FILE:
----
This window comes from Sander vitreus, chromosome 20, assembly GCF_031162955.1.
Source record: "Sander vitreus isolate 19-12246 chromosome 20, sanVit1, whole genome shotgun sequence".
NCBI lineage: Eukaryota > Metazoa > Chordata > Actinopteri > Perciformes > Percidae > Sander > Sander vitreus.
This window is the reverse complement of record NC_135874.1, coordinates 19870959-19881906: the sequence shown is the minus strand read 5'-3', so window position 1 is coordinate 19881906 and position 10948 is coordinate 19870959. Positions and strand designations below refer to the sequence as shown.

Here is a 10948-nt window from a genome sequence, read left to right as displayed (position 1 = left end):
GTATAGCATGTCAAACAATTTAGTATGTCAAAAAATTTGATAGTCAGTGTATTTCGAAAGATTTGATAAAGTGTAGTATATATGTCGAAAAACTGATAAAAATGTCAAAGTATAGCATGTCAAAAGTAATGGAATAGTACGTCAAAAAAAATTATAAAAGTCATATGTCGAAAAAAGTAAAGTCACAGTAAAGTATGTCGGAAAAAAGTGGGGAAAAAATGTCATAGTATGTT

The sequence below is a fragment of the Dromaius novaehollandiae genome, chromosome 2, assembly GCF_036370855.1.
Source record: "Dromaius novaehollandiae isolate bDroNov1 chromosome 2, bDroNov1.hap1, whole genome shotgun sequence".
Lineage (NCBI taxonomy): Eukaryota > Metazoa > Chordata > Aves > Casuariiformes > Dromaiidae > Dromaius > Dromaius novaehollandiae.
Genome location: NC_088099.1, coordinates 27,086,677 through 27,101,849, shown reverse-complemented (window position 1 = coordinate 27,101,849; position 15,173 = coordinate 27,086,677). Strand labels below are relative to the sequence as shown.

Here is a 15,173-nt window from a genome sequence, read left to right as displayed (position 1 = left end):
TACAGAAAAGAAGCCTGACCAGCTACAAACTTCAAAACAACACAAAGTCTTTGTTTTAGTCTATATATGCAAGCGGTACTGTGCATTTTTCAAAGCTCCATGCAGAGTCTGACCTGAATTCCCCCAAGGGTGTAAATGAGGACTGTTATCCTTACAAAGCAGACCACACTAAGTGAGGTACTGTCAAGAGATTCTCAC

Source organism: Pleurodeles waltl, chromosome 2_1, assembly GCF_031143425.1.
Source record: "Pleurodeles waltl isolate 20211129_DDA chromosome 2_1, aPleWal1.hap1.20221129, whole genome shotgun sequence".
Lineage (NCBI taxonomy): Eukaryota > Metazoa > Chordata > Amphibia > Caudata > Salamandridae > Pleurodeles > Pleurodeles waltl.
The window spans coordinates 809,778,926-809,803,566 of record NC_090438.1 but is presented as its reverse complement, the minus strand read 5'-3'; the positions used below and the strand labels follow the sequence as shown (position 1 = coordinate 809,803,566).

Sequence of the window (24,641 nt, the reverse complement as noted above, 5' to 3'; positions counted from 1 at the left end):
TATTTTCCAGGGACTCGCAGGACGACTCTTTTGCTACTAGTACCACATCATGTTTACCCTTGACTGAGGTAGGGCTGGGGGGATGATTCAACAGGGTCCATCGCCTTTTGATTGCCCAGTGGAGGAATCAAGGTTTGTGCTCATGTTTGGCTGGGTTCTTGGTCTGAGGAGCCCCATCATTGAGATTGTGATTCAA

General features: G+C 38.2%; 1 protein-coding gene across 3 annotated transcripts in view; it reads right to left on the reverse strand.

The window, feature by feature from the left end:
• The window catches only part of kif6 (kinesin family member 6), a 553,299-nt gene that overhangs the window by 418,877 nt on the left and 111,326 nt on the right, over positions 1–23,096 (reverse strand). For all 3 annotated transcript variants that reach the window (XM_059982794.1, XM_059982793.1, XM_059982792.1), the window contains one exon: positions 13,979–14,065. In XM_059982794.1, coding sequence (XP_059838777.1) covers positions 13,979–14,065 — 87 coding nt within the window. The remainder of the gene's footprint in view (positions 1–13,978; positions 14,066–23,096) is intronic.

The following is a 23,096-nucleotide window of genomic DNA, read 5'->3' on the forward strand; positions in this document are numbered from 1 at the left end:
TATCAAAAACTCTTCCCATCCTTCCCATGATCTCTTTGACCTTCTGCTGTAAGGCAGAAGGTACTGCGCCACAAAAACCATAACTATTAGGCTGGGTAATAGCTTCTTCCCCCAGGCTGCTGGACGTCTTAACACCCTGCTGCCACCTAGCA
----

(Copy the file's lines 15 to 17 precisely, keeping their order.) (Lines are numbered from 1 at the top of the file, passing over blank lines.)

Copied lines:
Lineage (NCBI taxonomy): Eukaryota > Metazoa > Chordata > Amphibia > Caudata > Salamandridae > Pleurodeles > Pleurodeles waltl.
The window spans coordinates 809,778,926-809,803,566 of record NC_090438.1 but is presented as its reverse complement, the minus strand read 5'-3'; the positions used below and the strand labels follow the sequence as shown (position 1 = coordinate 809,803,566).

Sequence of the window (24,641 nt, the reverse complement as noted above, 5' to 3'; positions counted from 1 at the left end):